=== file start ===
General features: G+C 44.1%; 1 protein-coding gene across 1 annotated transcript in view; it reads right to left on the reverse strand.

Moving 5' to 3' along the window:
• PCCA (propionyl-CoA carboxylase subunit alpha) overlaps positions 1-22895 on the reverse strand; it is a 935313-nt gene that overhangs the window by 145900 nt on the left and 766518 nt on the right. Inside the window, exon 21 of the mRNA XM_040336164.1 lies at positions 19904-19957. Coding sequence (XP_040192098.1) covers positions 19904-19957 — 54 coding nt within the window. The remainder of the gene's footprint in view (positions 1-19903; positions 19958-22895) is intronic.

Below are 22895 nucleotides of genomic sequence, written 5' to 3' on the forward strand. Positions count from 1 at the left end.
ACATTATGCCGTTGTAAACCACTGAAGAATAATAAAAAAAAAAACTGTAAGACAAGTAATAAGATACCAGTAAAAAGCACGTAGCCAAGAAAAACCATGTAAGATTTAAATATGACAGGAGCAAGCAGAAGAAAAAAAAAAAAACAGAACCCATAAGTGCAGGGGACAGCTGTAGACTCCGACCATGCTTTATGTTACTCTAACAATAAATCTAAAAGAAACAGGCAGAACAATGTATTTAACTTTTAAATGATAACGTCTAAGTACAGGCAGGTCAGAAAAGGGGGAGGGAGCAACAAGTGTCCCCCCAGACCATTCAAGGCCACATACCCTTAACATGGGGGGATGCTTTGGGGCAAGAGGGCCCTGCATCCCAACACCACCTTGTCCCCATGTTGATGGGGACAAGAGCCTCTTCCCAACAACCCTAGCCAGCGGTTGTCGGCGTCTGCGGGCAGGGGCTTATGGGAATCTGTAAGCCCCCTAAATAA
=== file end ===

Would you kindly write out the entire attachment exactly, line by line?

General features: G+C 44.1%; 1 protein-coding gene across 1 annotated transcript in view; it reads right to left on the reverse strand.

Moving 5' to 3' along the window:
• PCCA (propionyl-CoA carboxylase subunit alpha) overlaps positions 1-22895 on the reverse strand; it is a 935313-nt gene that overhangs the window by 145900 nt on the left and 766518 nt on the right. Inside the window, exon 21 of the mRNA XM_040336164.1 lies at positions 19904-19957. Coding sequence (XP_040192098.1) covers positions 19904-19957 — 54 coding nt within the window. The remainder of the gene's footprint in view (positions 1-19903; positions 19958-22895) is intronic.

Below are 22895 nucleotides of genomic sequence, written 5' to 3' on the forward strand. Positions count from 1 at the left end.
ACATTATGCCGTTGTAAACCACTGAAGAATAATAAAAAAAAAAACTGTAAGACAAGTAATAAGATACCAGTAAAAAGCACGTAGCCAAGAAAAACCATGTAAGATTTAAATATGACAGGAGCAAGCAGAAGAAAAAAAAAAAAACAGAACCCATAAGTGCAGGGGACAGCTGTAGACTCCGACCATGCTTTATGTTACTCTAACAATAAATCTAAAAGAAACAGGCAGAACAATGTATTTAACTTTTAAATGATAACGTCTAAGTACAGGCAGGTCAGAAAAGGGGGAGGGAGCAACAAGTGTCCCCCCAGACCATTCAAGGCCACATACCCTTAACATGGGGGGATGCTTTGGGGCAAGAGGGCCCTGCATCCCAACACCACCTTGTCCCCATGTTGATGGGGACAAGAGCCTCTTCCCAACAACCCTAGCCAGCGGTTGTCGGCGTCTGCGGGCAGGGGCTTATGGGAATCTGTAAGCCCCCTAAATAA